I was reading in the paper at the weekend about Lady Antonia Fraser’s holiday in Mexico. She got converted to Kindle when she saw all the beautiful people using them. She realised she was the only one who was reading a dog-eared paperback and that when it was finished she wouldn’t have anything else to read.
I understand her sentiment and remember when I was travelling around Asia the problem of what to read was never far away. Sometimes I’d do a book swap and end up with some sub-Hobbit abomination. I remember reading Peter Carey’s terrible book about a mouse (it’s Peter Carey so it has to be good, right?), and am stilled scarred from reading A.S. Byatt. There were times when a Kindle would have been a lifesaver.
But then I wouldn’t have made serendipitous discoveries such as Howard Kunstler’s the Geography of Nowhere (which I got in a guesthouse in Flores) or the works of Jose Rizal or R.K.Narayan, which I first read after trips to bookshops in the Philippines and India. I would have missed out on the weird randomness and social interaction of bookswaps, bookshops and book-spotting. I’d have had the convenience of a thousand books at my fingertips but there would have been losses as well.
Dewi Lewis made a similar point when I talked to him about small publishers last month, that for all the new methods of distribution, marketing and selling, bookshops are still essential to the selling of photobooks.
Many people liken the rise of small photobook publishers to music and fanzine culture in the late 1970s and early 1980s. I remember that time. I remember the local element of fanzines, the obscure records and the labels that printed them. I also remember the record shops where you could buy this stuff, the shops in Stockport and Manchester where I used to buy them, but also the fact that every reasonably sized town in the UK had its own alternative record store where you could get local fanzines, records and the like. And that localness, that sense of place is what made fanzine and music culture so special. Manchester, Liverpool Leeds, Brighton, Coventry all had their own particular qualities that made them special. The music and the fanzines were the voice of the cities they emerged from.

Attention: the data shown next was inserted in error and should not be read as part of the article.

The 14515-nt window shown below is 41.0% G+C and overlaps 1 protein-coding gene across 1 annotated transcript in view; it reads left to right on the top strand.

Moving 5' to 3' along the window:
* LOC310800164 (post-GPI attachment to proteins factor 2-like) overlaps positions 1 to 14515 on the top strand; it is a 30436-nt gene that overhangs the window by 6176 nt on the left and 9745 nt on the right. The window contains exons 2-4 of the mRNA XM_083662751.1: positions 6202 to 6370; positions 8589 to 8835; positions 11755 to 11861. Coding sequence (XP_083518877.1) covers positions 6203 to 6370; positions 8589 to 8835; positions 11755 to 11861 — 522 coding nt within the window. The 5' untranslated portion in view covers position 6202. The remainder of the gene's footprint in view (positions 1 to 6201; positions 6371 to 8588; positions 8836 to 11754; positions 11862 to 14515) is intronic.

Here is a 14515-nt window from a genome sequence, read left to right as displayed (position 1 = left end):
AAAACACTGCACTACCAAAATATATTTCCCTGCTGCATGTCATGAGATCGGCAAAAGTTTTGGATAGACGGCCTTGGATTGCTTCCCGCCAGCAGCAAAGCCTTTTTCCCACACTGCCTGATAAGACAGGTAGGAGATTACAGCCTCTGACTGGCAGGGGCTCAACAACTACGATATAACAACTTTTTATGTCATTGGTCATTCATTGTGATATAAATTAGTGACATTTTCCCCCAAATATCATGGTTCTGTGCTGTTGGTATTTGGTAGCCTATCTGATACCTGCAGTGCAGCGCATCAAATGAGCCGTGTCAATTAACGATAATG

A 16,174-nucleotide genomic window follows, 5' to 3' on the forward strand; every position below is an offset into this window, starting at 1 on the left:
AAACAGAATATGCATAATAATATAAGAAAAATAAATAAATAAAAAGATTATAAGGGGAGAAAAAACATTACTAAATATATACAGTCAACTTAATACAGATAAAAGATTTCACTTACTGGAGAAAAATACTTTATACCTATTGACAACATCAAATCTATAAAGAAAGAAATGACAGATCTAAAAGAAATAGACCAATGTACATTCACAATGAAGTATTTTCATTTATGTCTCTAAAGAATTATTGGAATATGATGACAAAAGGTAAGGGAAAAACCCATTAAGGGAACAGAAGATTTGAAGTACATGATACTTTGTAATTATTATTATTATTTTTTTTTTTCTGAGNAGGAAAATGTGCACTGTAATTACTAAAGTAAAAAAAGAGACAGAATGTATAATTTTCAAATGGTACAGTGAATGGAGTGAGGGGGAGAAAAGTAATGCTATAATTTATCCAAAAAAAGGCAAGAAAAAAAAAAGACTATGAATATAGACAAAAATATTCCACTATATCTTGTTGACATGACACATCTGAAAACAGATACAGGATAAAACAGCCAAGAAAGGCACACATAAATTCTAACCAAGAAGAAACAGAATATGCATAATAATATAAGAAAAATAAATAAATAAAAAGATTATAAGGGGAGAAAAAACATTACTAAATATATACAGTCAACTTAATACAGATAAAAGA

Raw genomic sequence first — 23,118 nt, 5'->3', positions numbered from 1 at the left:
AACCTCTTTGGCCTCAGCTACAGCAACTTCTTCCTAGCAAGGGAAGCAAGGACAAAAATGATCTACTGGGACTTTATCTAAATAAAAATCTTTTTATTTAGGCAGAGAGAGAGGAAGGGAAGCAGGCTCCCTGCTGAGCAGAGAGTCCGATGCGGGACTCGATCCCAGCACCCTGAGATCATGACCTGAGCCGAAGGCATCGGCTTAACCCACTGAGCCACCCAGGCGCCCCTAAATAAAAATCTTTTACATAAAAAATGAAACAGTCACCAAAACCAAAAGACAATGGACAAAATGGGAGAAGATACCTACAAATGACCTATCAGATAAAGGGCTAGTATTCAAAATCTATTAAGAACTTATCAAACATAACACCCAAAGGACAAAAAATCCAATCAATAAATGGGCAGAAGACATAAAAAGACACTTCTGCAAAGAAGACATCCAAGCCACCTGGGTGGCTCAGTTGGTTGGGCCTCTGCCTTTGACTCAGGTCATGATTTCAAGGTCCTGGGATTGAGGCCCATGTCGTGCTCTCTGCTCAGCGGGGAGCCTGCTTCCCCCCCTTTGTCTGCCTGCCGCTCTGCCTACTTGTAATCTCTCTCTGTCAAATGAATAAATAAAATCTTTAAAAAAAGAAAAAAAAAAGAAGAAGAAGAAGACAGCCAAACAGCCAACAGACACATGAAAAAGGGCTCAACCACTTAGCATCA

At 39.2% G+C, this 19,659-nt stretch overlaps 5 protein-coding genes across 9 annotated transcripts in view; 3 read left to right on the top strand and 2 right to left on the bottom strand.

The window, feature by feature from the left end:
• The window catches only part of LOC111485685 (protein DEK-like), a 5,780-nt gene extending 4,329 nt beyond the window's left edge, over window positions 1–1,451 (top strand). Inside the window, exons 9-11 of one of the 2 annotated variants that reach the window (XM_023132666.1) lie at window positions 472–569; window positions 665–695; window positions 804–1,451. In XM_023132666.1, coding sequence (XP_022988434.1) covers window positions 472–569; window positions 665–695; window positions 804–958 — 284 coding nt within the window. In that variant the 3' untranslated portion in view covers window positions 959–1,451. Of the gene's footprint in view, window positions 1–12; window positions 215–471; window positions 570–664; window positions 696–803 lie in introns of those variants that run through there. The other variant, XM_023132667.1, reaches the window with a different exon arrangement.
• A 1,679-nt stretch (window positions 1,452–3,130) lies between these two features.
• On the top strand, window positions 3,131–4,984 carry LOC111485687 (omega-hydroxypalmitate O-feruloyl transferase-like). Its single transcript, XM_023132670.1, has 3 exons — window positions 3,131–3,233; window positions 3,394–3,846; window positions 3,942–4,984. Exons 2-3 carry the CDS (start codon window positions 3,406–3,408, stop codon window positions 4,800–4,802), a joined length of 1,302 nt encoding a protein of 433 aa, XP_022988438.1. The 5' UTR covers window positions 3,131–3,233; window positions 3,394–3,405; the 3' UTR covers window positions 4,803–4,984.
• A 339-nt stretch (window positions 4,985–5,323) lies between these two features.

In that respect, the new wave of small publishers is nothing like the fanzine and music culture of the 1970s and 80s. For one thing, it doesn't have that essential local element. Secondly, much is made of the necessity of the book as a printed thing, something that is tactile, something you can touch and feel, but that rhetoric is contradicted by the lack of availability. There is online distribution of books, but not the shops that stock them. In the UK, there are some big city galleries and speciality bookstores where some books will be stocked but the unless you live in London the availability is strictly limited. The other major way of showing work, bookfairs, is very much a London thing at present.
In effect publishers are producing something tactile that can’t be touched. And when you have books printed on newsprint, eccentric bindings and printing techniques that can be patchy, one does need to see before one buys.
Big bookshop chains are not the solution – they have their own problems and seem unable to compete with the monster that is Amazon. So what about small bookshops? Will they be able to meet the needs of small publishers? And will they be able to do so on a truly national, not just metropolitan, scale? I hope so.